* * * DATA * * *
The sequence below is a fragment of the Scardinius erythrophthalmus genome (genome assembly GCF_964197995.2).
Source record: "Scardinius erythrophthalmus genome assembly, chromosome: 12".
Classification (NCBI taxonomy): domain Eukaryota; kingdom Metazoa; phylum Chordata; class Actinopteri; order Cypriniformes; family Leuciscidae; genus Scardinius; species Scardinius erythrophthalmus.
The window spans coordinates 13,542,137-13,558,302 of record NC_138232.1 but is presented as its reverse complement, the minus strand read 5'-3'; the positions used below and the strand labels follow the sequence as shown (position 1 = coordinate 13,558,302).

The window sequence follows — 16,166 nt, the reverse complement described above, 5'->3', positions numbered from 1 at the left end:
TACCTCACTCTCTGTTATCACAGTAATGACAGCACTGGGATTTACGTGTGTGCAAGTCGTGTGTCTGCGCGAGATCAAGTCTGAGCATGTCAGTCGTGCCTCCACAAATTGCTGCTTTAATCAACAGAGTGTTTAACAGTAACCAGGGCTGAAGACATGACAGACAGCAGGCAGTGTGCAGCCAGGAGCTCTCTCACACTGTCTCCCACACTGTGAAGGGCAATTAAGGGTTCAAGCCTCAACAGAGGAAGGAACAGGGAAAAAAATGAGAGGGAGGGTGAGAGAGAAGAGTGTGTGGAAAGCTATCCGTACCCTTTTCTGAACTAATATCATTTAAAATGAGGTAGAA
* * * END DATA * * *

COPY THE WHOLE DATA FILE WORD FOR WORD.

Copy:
The sequence below is a fragment of the Scardinius erythrophthalmus genome (genome assembly GCF_964197995.2).
Source record: "Scardinius erythrophthalmus genome assembly, chromosome: 12".
Classification (NCBI taxonomy): domain Eukaryota; kingdom Metazoa; phylum Chordata; class Actinopteri; order Cypriniformes; family Leuciscidae; genus Scardinius; species Scardinius erythrophthalmus.
The window spans coordinates 13,542,137-13,558,302 of record NC_138232.1 but is presented as its reverse complement, the minus strand read 5'-3'; the positions used below and the strand labels follow the sequence as shown (position 1 = coordinate 13,558,302).

The window sequence follows — 16,166 nt, the reverse complement described above, 5'->3', positions numbered from 1 at the left end:
TACCTCACTCTCTGTTATCACAGTAATGACAGCACTGGGATTTACGTGTGTGCAAGTCGTGTGTCTGCGCGAGATCAAGTCTGAGCATGTCAGTCGTGCCTCCACAAATTGCTGCTTTAATCAACAGAGTGTTTAACAGTAACCAGGGCTGAAGACATGACAGACAGCAGGCAGTGTGCAGCCAGGAGCTCTCTCACACTGTCTCCCACACTGTGAAGGGCAATTAAGGGTTCAAGCCTCAACAGAGGAAGGAACAGGGAAAAAAATGAGAGGGAGGGTGAGAGAGAAGAGTGTGTGGAAAGCTATCCGTACCCTTTTCTGAACTAATATCATTTAAAATGAGGTAGAA